we are currently looking at redesigning one of our sites so it is responsive. The problem is the site generally has two large menu systems per page. One at the top as the main navigation and then a left side navigation which has all the pages for that section which is generally also quite big. Basically trying to figure out the best way of dealing with this.

I haven't been able to find any example of people doing this with Resposnisve . I've found sites with a lot of content like Boston Globe but nothing with two large menus. Anyone got any suggestions?

  • 2
    Maybe you need to consider the IA of the site while you're making it responsive. There is more to responsive design than just 'making the desktop site display on an iPhone', you need to think of the actual content that is present and determine how best to organise it so that it can be easily located for anyone using any device. If your site architecture is so wide then it may not be ideally suited to mobiles anyway as all you'll be showing on the mobile is long lists of navigation options.
    – JonW
    Commented Feb 20, 2013 at 11:40

2 Answers 2


Aside from rethinking the IA so that your content is more desciverable on mobile devices anyway, perhaps you could use the follow approach - one that I've gone with in the past.

There will be a primary menu where the top-level categories exist. While these are present on the 'desktop' site at the top as standard when you get to mobile size then revert that to a menu button (a.k.a. the 'hamburger menu', apparently).

This is a separate menu to the sub-menu on the desktop site, so it should still be separate on mobile. It allows users to quickly jump to the top-level of whatever area of the site they want to get to.

For the submenu, I have taken to moving this down to the bottom of the page, and have an anchor link at the top to take the user to that menu. The reasoning for this is that it's the content on the page that is important, not the sublevel navigation.

Provide a clear link to the sublevel navigation at the top of the content and then that will take the user down to the bottom where they can see all the subpages within that section. If you need to show sub-sub levels here too then this should also work, although bear in mind the more sublevel pages there are per section the larger this list of pages is going to be - you'll just be presenting a large list of pages to the user, no actual valuable content at that point.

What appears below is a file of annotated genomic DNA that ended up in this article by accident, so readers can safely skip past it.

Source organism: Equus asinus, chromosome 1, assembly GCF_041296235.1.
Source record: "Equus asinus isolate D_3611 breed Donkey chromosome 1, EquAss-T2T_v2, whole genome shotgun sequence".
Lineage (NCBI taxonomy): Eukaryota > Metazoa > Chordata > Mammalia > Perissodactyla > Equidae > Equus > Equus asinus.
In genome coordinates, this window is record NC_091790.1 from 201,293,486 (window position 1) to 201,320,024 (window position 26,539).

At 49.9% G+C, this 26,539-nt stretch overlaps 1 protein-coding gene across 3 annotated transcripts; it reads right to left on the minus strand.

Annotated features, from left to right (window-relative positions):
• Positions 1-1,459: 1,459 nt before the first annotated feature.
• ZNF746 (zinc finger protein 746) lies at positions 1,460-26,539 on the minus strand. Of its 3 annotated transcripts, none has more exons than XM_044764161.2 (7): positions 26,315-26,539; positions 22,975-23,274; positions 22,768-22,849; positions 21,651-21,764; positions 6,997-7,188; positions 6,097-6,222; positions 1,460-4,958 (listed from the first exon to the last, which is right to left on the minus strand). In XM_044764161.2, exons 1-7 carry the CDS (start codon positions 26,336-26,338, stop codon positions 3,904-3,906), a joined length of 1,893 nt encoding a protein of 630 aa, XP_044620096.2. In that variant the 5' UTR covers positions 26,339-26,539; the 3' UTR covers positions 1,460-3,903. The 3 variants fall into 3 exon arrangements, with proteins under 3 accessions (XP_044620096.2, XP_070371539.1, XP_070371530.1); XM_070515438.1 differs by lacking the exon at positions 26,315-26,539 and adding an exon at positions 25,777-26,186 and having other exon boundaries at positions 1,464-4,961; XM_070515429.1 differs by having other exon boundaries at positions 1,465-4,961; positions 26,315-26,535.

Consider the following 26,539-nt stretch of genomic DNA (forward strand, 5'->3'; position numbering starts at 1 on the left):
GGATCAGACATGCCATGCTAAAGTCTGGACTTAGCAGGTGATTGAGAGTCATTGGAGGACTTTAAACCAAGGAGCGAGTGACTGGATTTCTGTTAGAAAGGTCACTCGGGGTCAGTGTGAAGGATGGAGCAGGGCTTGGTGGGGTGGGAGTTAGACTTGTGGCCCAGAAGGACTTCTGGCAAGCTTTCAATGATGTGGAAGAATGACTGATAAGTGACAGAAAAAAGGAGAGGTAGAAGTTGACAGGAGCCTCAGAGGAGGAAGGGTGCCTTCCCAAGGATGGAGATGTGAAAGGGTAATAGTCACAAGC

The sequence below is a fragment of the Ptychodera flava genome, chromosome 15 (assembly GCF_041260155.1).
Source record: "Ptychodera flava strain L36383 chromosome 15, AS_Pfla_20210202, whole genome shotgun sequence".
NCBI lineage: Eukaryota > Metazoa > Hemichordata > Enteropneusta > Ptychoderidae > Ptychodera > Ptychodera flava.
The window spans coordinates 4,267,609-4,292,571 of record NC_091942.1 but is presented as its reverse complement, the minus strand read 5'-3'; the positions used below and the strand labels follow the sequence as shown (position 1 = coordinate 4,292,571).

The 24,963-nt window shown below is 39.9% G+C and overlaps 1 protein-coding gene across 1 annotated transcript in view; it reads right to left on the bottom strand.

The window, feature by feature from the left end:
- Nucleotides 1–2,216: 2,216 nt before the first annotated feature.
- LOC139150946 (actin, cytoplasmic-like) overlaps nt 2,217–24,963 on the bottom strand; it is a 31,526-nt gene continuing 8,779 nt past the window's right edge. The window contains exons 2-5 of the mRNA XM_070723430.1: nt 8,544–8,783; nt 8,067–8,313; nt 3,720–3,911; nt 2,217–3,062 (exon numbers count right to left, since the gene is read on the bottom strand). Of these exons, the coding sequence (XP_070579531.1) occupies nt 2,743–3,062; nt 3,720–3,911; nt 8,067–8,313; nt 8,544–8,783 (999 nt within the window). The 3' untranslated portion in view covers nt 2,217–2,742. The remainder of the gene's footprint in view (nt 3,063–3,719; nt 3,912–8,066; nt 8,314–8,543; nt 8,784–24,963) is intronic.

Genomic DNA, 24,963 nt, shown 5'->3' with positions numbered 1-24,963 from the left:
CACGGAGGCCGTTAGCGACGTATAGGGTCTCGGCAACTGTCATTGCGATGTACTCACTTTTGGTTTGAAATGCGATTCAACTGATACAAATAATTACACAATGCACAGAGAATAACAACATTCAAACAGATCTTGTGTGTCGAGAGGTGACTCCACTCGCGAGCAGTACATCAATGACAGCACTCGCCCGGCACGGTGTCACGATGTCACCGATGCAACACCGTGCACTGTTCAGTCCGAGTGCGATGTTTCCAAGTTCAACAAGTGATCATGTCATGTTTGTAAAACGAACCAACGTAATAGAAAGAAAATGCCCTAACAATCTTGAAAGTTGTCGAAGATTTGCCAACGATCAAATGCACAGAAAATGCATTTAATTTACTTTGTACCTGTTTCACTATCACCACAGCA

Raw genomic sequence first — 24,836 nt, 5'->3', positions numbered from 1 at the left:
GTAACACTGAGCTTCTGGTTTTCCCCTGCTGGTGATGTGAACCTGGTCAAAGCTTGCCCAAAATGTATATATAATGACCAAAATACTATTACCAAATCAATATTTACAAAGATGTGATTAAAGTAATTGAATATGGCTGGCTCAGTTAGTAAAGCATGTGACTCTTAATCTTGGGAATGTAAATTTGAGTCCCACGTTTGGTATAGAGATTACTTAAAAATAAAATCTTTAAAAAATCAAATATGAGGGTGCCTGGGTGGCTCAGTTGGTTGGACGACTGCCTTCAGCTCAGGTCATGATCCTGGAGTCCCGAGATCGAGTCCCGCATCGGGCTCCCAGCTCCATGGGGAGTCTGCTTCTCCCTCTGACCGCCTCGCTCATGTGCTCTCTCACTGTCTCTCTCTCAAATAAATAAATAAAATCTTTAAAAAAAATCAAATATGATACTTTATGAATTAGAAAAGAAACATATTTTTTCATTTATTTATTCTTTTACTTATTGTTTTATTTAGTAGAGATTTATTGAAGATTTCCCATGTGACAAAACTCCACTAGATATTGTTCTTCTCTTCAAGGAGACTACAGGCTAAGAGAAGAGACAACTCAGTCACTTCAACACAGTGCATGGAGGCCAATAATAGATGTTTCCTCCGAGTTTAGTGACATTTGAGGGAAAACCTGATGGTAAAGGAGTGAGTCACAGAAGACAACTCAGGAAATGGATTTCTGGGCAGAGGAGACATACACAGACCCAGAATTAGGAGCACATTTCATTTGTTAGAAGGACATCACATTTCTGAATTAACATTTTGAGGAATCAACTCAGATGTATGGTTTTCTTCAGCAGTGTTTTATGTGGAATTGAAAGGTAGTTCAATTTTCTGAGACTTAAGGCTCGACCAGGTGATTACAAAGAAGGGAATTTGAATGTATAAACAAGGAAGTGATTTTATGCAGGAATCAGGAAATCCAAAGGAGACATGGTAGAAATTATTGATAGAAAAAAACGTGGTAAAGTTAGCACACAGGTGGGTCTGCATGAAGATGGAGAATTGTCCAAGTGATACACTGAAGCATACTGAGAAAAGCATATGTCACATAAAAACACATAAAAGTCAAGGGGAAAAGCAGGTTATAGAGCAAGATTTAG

download bmml source – Wireframes created with Balsamiq Mockups


download bmml source

The primary message here is that - Content is more important than navigation. Yes, they need to navigate around, but keep the navigation where they can find it easily rather than showing it to them all the time when the chances are they just want to read the actual page.

(Not to mention that if you were to show the whole navigation at the top of the content on mobile nobody visiting the site would ever see the page state update because it'd jump from one page showing loads of navigation to another pages showing navigation, with the content hidden well 'below the fold')

  • This is a good approach. The site I'm working on now has 750,000+ pages and navigation that goes 8 levels deep in some sections. In the desktop view, we've got a mega-nav menu that goes 4 levels deep. The section-level nav is uneven, sometimes handled (badly) by tab sets, other times by CTAs and other ad hoc elements that don't translate very well to the small screen. This patter would work better.
    – RobC
    Commented May 19, 2015 at 19:27

When your creating a responsive design you want to limit your content so it's readable on a mobile device but also allows the user to find the information they are looking for. Smashing Magazine has a great example of a responsive layout in that at a higher screen resolution users can view more detailed content while at the mobile level users can find categories through the drop-down (which holds both top and side levels of navigation) located at the top and if all else fails there is a search option. Smashing Magazine organized their drop-down navigation to with Sub Headers (top = smashing categories and side = smashing sections) Screen captures are displayed below showing the difference in screen resolutions.

Smashing Magazine Large Resolution

smashing magazine monitor size

Smashing Magazine Mobile Resolution

smashing magazine mobile size

You could also look into Brad Frost Responsive Layout Patterns Site which provides vast amounts of information and guidance in approaching responsive layouts (Patterns, Resources and News). The Resources section is full of examples you may find very helpful with the creation of your responsive navigation!

Your Answer

By clicking “Post Your Answer”, you agree to our terms of service and acknowledge you have read our privacy policy.

Not the answer you're looking for? Browse other questions tagged or ask your own question.